An open-label, randomised, non-inferiority trial of the efficacy and safety of ciprofloxacin versus streptomycin + ciprofloxacin in the treatment of bubonic plague.


The IMASOY trial aims to test the hypothesis that ciprofloxacin monotherapy is non-inferior to streptomycin followed by ciprofloxacin in the treatment of bubonic plague.

The trial is being conducted at 50 peripheral health centres (Centres de Santé de Base) in Madagascar in conjunction with Institut Pasteur de Madagascar and Centre Hospitalier Universitaire Joseph Raseta Befelatanana.



Current treatment regimens for bubonic plague rely heavily on aminoglycosides, which are costly, cause high toxicity, require injections and are in low global supply.

Ciprofloxacin has been shown to have high therapeutic efficacy in the treatment of plague, equivalent or superior to current treatment regimens. It also can be administered orally, it has good oral bioavailability, an established safety record, and it is cheaper and more readily available in LMICs (where over 98% of the global disease burden lies).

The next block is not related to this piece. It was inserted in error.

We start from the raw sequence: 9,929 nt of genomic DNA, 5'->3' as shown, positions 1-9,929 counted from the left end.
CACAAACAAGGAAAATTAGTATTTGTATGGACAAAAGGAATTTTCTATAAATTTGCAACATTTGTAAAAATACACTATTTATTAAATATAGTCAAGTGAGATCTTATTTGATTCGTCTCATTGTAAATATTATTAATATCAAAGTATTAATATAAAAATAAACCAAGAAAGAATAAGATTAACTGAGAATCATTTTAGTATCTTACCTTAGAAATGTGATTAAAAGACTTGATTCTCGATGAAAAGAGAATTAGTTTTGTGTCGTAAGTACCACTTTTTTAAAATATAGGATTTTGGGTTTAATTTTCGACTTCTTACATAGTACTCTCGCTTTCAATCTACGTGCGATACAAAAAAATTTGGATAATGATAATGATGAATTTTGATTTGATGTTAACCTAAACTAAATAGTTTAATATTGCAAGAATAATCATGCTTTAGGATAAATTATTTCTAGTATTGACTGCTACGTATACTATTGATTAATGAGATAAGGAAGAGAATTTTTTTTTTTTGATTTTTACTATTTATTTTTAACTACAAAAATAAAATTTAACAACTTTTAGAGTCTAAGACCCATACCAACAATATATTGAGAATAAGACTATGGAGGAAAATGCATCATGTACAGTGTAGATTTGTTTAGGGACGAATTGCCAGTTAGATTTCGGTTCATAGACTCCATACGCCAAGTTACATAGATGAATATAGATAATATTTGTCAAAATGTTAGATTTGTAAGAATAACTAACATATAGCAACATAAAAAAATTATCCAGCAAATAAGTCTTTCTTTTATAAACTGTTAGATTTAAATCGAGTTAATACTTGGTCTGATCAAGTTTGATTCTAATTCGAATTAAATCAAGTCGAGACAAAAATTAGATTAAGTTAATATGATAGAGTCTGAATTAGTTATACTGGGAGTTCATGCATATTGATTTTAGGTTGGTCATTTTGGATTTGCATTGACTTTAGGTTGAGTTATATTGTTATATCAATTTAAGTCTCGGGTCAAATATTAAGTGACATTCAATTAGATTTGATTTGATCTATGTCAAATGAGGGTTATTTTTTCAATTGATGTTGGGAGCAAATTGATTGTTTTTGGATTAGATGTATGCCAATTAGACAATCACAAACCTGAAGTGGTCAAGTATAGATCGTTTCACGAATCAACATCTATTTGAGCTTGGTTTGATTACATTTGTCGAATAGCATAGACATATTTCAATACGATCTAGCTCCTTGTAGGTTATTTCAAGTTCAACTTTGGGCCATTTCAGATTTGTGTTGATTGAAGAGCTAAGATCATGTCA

Study design

The trial estimates that 600 patients will need to be randomised in order to obtain a sample size of 190 patients with confirmed or probable bubonic plague. Patients will be randomised to receive either:

•Streptomycin followed by ciprofloxacin (the current first-line treatment in Madagascar)

•Ciprofloxacin alone (the current third-line treatment in Madagascar)

The primary endpoint of the trial will assess the proportion of patients with bubonic plague who have a therapeutic response to treatment.


Current status

The IMASOY trial has completed its first season of recruitment and is preparing to recommence recruitment later this year.



Several publications relating to the IMASOY trial are in progress. This space will be updated as soon as publications become available.


For further information about IMASOY please contact


Isika mitsabo tarimo ho an’ny Soa iombonana. 
Soignons ensemble le bubon pour le bien commun
Together let’s treat the bubo for the common good.